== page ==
Bethany Maines drinks from an arsenic mug

Valentine’s Noir

Noir? No Are? Nwar?  What now?

I occasionally participate in an author event called Noir at the Bar. Local writers bring crime and “noir” themed stories to scandalize listeners with tales of the seedy underbelly of society.  Oh, and also to drink, socialize and terrorize ourselves by reading in public.  This time around our date falls on the day after Valentine’s Day and our ring leader has decreed it to be a night of lost love, long hangovers, and doomed romance.  It’s Noir at the Bar – Heartbreakers Edition.

So What Kind of Noir Are You Writing?

True confession time… I’m terrible at noir.  I have a general lack of depression and tend to write characters I like. And since the nihilistic outlook seems to be the hallmark of noir that kind of makes me Noir-light at best.  So usually I write crime stories about characters who have managed to get themselves into a little bit of a pickle or are trying to get ahead for once.

Story Time…

This time out I’m reading The Rage Cage. I got the idea for this story from a therapist friend of mine who mentioned that one of her clients worked at a rage cage, and then of course, I had to ask, “What’s a Rage Cage?” It’s an establishment that let’s you smash everything.  If you’ve ever wanted to reenact the printer beat down scene from Office Space, they can make that happen for you.  They have enumerable objects to smash and lots of things to smash them with. I don’t know if it’s any cheaper than therapy, but you might get a work out.  And they find those smashable items in auctions of online storage units.  If someone forgets to pay their storage unit, the storage company will auction off the units.  Usually, someone will buy these contents sight unseen, pick through and sell what they can for a profit.  But a rage cage business is looking for breakable items. But that got me thinking about just what kind of items might turn up in those storage unit collections…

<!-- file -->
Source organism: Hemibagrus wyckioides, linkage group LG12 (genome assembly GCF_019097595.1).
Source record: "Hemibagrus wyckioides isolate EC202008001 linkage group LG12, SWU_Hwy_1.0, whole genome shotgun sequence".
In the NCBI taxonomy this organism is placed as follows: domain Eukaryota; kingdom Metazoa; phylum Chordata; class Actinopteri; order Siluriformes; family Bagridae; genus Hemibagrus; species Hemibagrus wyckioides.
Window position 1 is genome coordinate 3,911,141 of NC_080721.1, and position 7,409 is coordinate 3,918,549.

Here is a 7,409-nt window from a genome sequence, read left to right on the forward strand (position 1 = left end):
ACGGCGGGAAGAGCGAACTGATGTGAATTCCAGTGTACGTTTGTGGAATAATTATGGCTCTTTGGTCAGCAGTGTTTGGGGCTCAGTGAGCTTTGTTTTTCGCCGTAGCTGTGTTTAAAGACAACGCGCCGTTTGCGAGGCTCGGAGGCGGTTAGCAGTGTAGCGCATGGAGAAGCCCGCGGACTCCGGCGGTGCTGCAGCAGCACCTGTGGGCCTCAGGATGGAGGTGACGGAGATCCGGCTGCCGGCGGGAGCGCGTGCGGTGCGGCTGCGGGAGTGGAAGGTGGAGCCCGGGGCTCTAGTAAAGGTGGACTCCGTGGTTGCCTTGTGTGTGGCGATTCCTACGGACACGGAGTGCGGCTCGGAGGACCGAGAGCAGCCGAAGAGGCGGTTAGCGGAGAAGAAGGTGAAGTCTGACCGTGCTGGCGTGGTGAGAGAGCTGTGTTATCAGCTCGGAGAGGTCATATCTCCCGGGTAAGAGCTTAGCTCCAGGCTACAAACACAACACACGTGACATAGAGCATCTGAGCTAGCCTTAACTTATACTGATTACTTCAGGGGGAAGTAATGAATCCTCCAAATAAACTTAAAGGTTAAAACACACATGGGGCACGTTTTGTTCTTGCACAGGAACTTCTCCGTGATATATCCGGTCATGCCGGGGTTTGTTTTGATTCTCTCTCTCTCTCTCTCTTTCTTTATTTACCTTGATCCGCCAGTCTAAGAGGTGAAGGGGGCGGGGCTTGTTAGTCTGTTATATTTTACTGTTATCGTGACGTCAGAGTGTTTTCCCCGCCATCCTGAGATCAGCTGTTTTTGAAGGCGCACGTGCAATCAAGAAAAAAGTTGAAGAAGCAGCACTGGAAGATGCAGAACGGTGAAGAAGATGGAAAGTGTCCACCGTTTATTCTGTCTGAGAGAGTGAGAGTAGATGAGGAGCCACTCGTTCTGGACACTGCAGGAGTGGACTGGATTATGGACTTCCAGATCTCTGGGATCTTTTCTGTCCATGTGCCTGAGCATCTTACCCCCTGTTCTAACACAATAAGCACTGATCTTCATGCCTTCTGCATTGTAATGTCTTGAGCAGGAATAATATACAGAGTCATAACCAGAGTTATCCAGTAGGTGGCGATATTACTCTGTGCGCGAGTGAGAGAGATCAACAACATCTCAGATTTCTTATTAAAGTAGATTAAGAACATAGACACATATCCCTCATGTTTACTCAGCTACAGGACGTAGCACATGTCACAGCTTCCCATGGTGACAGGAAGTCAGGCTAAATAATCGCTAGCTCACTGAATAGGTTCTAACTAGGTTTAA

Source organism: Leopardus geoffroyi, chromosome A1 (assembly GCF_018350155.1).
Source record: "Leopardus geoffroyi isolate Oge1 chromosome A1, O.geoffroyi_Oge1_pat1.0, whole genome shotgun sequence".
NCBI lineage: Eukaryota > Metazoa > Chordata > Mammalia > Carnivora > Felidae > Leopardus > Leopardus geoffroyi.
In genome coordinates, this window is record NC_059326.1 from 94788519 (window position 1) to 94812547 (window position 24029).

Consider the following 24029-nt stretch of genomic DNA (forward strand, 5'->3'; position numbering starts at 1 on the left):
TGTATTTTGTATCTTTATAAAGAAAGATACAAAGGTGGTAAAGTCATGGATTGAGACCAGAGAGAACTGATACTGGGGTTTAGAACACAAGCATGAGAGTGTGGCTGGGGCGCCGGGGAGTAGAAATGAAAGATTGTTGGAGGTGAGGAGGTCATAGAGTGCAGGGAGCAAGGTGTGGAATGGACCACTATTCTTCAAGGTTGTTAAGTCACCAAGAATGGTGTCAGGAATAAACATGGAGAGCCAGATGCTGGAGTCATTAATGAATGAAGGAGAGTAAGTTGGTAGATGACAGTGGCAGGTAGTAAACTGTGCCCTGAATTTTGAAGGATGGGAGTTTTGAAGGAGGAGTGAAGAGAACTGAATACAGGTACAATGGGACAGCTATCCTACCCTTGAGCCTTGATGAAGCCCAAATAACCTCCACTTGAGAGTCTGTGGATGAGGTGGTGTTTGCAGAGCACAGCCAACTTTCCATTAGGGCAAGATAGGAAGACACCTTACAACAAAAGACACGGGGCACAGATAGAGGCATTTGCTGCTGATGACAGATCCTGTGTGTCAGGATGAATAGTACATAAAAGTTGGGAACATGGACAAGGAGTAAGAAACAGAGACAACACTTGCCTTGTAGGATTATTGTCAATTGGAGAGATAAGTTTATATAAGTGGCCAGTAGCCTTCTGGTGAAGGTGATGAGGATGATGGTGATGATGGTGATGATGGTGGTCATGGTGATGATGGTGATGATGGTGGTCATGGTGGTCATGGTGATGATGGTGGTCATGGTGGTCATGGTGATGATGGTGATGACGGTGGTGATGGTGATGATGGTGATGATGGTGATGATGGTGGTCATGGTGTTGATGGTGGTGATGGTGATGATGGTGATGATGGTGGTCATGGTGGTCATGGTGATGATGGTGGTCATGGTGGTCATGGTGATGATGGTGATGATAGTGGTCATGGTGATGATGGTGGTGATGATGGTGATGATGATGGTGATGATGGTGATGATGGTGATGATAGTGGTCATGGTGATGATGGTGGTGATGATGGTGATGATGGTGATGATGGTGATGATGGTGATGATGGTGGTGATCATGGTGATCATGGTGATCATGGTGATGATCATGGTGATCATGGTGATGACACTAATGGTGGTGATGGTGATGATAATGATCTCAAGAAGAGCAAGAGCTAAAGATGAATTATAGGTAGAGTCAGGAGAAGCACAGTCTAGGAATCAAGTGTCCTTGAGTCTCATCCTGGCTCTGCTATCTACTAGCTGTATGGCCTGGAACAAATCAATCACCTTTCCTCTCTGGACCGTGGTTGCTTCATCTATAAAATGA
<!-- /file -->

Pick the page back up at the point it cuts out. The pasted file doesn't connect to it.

The Rage Cage

When Amber, the manager at the Rage Cage, stumbles on her ex-husband’s belongings among the items from a storage unit auction, she learns a secret that changes everything about her marriage and concocts a plan for revenge.

So wish me luck as I venture forth out into… gulp… the public and read The Rage Cage to it’s very first audience.


Bethany Maines is the award-winning author of action-adventure and fantasy tales that focus on women who know when to apply lipstick and when to apply a foot to someone’s hind end. She can usually be found chasing after her daughter, or glued to the computer working on her next novel (or screenplay). You can also catch up with her on TwitterFacebookInstagram, and BookBub.

Do You Drabble? Why You Should!

by Paula Gail Benson

Loren Eaton’s website

Last year, I wrote about the great experience of participating in Loren Eaton’s Advent Ghosts. I’m so pleased he’s offering the opportunity again this year. Even better, it will not be for a single day, but an entire week!